British athletes must revel in spotlight says Jessica Ennis


British athletes have to make the most of being the stars of a home Olympics this summer, according to heptathlete Jessica Ennis.

As the London Games draw ever closer, the media spotlight has started to be turned up on those who will be representing Great Britain in London.

The negative consequences have already been seen, with diver Tom Daley having had to defend himself over accusations that he has taken on too many commitments away from the pool.

Ennis, though, herself one of the unofficial faces of the Games owing to her huge popularity with the public, does not see a problem with competitors enjoying their time in the sun, so long as their training still comes first.

Speaking to Press Association Sport at an event to promote Powerade's 'On Your Marks' competition, which gives winners the chance to run at the Olympic Stadium on May 3, she said: "I think it's a unique situation this year.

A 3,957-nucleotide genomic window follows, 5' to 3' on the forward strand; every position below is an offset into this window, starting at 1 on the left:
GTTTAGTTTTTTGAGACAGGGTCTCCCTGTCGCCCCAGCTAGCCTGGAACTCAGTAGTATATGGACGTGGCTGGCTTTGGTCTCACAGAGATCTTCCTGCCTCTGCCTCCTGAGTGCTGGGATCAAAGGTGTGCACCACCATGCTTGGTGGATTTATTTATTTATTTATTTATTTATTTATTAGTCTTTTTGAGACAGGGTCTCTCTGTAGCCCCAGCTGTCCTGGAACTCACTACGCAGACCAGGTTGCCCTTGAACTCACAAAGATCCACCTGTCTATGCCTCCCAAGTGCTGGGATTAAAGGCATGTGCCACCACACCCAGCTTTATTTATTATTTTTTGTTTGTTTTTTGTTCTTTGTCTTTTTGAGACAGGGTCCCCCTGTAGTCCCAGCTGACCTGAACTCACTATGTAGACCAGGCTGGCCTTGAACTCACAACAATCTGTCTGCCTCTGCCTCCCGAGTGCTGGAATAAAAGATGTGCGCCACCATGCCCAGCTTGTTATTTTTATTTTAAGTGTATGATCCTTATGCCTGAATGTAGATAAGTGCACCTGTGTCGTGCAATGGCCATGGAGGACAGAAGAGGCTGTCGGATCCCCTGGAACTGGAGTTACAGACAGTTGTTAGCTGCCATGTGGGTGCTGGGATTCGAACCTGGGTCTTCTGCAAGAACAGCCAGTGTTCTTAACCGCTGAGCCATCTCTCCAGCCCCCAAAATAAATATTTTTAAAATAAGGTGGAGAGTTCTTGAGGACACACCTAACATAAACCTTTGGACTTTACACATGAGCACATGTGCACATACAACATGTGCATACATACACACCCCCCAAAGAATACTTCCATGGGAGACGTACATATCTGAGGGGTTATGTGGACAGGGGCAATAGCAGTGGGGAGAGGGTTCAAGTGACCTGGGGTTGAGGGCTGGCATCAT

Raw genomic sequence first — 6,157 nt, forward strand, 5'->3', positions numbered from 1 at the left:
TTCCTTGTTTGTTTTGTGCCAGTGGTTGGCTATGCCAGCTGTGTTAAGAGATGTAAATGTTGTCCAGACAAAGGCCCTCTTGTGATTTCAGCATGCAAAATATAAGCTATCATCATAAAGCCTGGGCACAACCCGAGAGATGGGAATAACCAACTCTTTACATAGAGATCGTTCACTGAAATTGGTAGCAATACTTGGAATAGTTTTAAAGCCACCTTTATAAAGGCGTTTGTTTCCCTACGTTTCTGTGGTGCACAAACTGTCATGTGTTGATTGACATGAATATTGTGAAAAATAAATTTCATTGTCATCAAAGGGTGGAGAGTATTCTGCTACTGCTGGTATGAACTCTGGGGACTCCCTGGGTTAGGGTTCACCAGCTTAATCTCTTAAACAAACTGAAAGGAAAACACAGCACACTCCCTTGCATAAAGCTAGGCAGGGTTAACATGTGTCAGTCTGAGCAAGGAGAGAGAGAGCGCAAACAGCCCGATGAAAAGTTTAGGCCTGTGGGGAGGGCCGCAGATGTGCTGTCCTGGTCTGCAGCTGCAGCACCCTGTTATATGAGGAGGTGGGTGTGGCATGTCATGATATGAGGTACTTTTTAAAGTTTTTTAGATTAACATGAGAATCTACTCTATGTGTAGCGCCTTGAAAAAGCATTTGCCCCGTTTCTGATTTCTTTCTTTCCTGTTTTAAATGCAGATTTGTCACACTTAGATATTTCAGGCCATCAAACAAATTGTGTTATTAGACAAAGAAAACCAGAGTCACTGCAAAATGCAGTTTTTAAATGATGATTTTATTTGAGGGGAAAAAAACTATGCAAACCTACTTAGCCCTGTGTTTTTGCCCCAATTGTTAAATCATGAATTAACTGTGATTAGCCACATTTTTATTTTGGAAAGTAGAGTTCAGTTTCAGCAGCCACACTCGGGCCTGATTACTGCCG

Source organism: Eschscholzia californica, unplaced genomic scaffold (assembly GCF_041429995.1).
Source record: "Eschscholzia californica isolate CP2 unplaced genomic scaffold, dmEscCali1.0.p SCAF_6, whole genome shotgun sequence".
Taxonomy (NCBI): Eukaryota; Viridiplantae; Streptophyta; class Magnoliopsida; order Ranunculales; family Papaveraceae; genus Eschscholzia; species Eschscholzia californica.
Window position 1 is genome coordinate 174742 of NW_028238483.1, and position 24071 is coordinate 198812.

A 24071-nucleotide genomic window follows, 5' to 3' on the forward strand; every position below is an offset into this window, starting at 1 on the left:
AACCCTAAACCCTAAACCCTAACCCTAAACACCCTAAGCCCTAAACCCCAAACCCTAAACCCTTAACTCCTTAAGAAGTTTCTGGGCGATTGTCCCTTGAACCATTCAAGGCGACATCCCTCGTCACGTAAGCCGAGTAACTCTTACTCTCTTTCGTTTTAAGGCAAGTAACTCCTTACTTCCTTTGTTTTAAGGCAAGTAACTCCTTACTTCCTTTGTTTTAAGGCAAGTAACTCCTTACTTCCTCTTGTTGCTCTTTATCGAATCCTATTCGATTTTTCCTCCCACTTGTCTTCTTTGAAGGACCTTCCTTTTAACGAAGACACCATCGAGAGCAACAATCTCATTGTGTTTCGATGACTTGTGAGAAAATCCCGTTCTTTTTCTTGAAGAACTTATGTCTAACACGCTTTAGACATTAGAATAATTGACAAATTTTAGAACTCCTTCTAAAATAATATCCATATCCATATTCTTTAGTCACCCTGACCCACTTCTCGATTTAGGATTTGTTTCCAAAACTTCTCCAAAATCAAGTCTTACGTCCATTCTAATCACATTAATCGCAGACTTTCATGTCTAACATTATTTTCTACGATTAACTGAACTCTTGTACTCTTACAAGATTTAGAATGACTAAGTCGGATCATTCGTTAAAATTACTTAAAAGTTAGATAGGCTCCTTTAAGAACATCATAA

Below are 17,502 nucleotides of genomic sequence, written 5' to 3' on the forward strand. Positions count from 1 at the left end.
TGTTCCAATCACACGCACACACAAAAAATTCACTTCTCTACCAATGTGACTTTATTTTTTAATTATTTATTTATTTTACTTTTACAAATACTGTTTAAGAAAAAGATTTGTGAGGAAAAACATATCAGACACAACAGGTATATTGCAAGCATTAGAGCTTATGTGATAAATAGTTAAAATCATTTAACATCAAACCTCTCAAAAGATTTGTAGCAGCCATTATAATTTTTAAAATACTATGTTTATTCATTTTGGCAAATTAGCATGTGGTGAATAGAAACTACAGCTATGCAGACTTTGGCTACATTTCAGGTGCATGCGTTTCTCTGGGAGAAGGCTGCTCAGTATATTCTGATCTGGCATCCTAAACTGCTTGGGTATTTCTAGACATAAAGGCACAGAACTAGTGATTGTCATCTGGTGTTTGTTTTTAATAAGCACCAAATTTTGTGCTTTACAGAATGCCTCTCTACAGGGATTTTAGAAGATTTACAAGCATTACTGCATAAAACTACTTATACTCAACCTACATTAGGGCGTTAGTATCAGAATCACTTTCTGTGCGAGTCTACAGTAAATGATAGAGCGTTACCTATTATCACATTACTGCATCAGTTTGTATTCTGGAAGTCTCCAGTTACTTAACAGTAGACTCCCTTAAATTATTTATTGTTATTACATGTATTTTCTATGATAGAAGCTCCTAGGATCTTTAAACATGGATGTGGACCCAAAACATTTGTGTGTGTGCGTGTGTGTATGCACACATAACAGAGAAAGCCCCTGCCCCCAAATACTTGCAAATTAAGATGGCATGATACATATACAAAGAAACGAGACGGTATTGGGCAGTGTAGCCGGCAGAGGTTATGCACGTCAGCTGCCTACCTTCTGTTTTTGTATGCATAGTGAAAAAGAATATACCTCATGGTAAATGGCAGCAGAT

"Having a home Olympics is a great thing to have and as an athlete you have to make the most of these opportunities because they're once-in-a-lifetime.

"But, at the same time, we are athletes and first and foremost we want to win as many medals as possible and be the best we can be. We need to get that balance, which I think the athletes are getting.

"As long as you're training and not missing sessions, you can do your sponsorship requirements, but just make sure you're doing the work first."

Ennis has been giving tips to potential competition winners on how to look good in the blocks - entrants have to photograph themselves ready to start a race in a bid to win - and she knows a fast start is going to be vital in London.

Over the past seven months she has been dethroned as world champion and world indoor champion, losing her titles to her main rivals Tatyana Chernova and Nataliya Dobrynska.

Poor performances in the javelin and the long jump have proven to be her downfall, but she insists there is no need to overhaul her training programme in a bid to rectify the problems.

"You don't want to change too many things," she said.

"You have to work on slightly different things but you don't want to change your whole training programme. You have to believe that it's the right thing you're doing and keep doing it.

"My coach Toni Minichiello always gets input from other coaches as well to further his knowledge and help in any way and that's something we've always done. It's just about believing in what I'm doing, getting the sessions done, making sure they're quality and becoming consistent."